What begins as a slog through anger Rank aims at his father and the frat boys Rank hung out with at college, ends up being penance in the form of emails written to Adam, one of those frat boys, who has written and published a fictional account of Rank’s life. Rank wants to set the record straight. And all those painful memories must be recounted. All those repressed youthful behaviors. All the unresolved “crimes” he has committed most often due to his size and strength.

Although the reader doesn
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Stephanie Driscoll
Every guy that I hung out with in college wrote this book. Every guy that played football, that belonged to a frat, every guy that just got too drunk on the weekends this is the story that they would write. It’s about regret, and a little bit about embarrassment and shame. It’s also about knowing all of those things, and still thinking it’s horribly unfair to be called out. For anyone to be called out. We are not those people anymore, those people that did those things, that behaved that way.
Th
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Dina Desveaux
Jul 01, 2013 Dina Desveaux rated it really liked it
Why oh why won't Goodreads give us 1/2 stars?
This is definitely 4.5 stars. I can't quite bring myself to rank it alongside Marquez or Murakami, but damn it's a fine novel. And, if I were ranking on its ability to make me laugh out loud and cringe simultaneously, there it ranks at 5 stars, no contest.

The Antagonist:

“Do you remember that asshole from high school? The one who strutted tall in the halls, walking with a such a wide swagger you’d think he had a dick the size of a Volkswagen between h
...more
Laura
Dec 07, 2011 Laura rated it liked it
I have mixed feelings about Lynn Coady's The Antagonist. The first third of the book felt really slow to me and I had a hard time relating to the story and the characters. Perhaps this is just due to the nature of the characters involved - I am not usually drawn to strong, sporty, male characters. But as the novel progressed, as the story started to unfold, and as Rank's angry jock persona started to evolve into one with real depth and emotion, I found myself pulled into the book and the writing ...more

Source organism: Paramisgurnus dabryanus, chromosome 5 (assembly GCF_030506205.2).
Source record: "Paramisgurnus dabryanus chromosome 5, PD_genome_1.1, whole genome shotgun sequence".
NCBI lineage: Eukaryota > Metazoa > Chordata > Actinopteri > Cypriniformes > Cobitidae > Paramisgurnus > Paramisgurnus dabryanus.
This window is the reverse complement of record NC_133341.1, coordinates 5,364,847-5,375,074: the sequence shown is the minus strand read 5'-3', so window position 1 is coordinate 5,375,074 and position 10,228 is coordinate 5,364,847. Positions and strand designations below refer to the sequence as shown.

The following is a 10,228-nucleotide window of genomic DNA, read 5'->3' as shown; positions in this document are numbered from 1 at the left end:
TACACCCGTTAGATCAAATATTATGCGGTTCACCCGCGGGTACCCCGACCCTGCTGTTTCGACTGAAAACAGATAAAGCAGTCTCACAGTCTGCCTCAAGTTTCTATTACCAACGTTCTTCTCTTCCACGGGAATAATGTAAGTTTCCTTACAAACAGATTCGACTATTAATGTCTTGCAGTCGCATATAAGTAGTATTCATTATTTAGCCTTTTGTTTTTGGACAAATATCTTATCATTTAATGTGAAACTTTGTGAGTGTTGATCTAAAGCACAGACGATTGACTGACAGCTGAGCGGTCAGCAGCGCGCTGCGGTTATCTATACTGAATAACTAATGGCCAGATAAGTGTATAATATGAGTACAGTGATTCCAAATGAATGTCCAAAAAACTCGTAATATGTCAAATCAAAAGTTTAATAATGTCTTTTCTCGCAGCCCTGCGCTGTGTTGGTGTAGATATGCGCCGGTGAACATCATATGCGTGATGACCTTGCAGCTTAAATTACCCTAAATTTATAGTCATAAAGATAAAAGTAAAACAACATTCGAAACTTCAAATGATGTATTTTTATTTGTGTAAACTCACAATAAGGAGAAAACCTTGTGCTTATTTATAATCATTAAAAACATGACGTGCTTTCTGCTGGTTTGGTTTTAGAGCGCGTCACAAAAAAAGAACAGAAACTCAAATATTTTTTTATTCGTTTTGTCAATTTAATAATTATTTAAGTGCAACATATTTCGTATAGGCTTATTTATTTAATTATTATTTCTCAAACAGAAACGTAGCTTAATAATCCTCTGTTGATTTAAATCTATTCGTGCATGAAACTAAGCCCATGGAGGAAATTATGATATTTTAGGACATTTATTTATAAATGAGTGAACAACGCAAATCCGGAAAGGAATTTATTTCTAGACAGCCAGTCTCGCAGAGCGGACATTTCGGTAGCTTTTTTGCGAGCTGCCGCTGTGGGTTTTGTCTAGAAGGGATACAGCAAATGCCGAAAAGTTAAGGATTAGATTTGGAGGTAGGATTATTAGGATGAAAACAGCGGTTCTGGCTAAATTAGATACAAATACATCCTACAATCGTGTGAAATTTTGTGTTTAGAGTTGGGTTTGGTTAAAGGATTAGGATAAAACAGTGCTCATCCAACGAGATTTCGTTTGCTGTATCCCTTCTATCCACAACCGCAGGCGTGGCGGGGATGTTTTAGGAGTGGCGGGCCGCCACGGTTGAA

Karen
Jul 19, 2013 Karen rated it really liked it
This is one of those books that grows on you incrementally as the story progresses. There is a depth to this writing that is very subtle and almost elusive, but it is there. Everything about this book is creative -- the premise, the style, the genre, the characters. I thought Rank was a unique and sympathetic protagonist,and I thought the character of his father was hilarious and brilliant. What I loved about this book was the way the characters started out as one-dimensional (even risking caric ...more
Victoria
Feb 14, 2013 Victoria rated it it was amazing  ·  review of another edition
Wow!! I really enjoyed this book!! It completely took me by surprise. Coady’s premise - a collection of emails from a man, “Rank”, to his old college friend to rebut the “truth” this so-called friend wrote in a novel - was unique and just worked remarkably well. Rank, the titular antagonist, made for quite an endearing protagonist here. The emails, written over a fairly short span of time, covered much of Rank’s forty years with both humour and heart. A genuine, honest feeling and character spra ...more
Chelsey Quack
Aug 02, 2012 Chelsey Quack rated it really liked it
Shelves: read-2012
I read this book more because of who wrote it rather than an interest in the plot. I wasn't all that drawn to the idea, but once I started, Rank pulled me in quickly. He's such a surprising character and even though he and I are so, so different, as the book goes by, I think a lot of people would start to see aspects of themselves in him - his desire for people to interpret him properly, not to peg him down as a certain stereotype, etc. It's a pretty universal struggle from adolescence into adul ...more